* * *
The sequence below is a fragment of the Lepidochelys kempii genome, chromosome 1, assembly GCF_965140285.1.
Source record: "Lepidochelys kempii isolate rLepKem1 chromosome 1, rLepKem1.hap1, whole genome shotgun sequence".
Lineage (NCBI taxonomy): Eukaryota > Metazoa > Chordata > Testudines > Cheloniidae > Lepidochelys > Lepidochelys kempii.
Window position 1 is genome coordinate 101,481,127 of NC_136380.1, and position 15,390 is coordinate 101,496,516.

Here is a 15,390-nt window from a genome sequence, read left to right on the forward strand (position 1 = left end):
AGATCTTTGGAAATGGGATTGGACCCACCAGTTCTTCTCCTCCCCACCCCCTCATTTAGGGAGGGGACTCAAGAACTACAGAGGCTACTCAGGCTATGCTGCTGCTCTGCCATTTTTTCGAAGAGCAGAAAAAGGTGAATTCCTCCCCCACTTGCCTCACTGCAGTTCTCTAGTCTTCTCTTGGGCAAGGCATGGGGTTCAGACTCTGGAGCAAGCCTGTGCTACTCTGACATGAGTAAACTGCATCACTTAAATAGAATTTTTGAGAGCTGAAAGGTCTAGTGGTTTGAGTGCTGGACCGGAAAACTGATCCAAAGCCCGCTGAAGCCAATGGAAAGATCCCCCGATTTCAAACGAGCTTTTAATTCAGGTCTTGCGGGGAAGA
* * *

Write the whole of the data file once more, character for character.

The sequence below is a fragment of the Lepidochelys kempii genome, chromosome 1, assembly GCF_965140285.1.
Source record: "Lepidochelys kempii isolate rLepKem1 chromosome 1, rLepKem1.hap1, whole genome shotgun sequence".
Lineage (NCBI taxonomy): Eukaryota > Metazoa > Chordata > Testudines > Cheloniidae > Lepidochelys > Lepidochelys kempii.
Window position 1 is genome coordinate 101,481,127 of NC_136380.1, and position 15,390 is coordinate 101,496,516.

Here is a 15,390-nt window from a genome sequence, read left to right on the forward strand (position 1 = left end):
AGATCTTTGGAAATGGGATTGGACCCACCAGTTCTTCTCCTCCCCACCCCCTCATTTAGGGAGGGGACTCAAGAACTACAGAGGCTACTCAGGCTATGCTGCTGCTCTGCCATTTTTTCGAAGAGCAGAAAAAGGTGAATTCCTCCCCCACTTGCCTCACTGCAGTTCTCTAGTCTTCTCTTGGGCAAGGCATGGGGTTCAGACTCTGGAGCAAGCCTGTGCTACTCTGACATGAGTAAACTGCATCACTTAAATAGAATTTTTGAGAGCTGAAAGGTCTAGTGGTTTGAGTGCTGGACCGGAAAACTGATCCAAAGCCCGCTGAAGCCAATGGAAAGATCCCCCGATTTCAAACGAGCTTTTAATTCAGGTCTTGCGGGGAAGA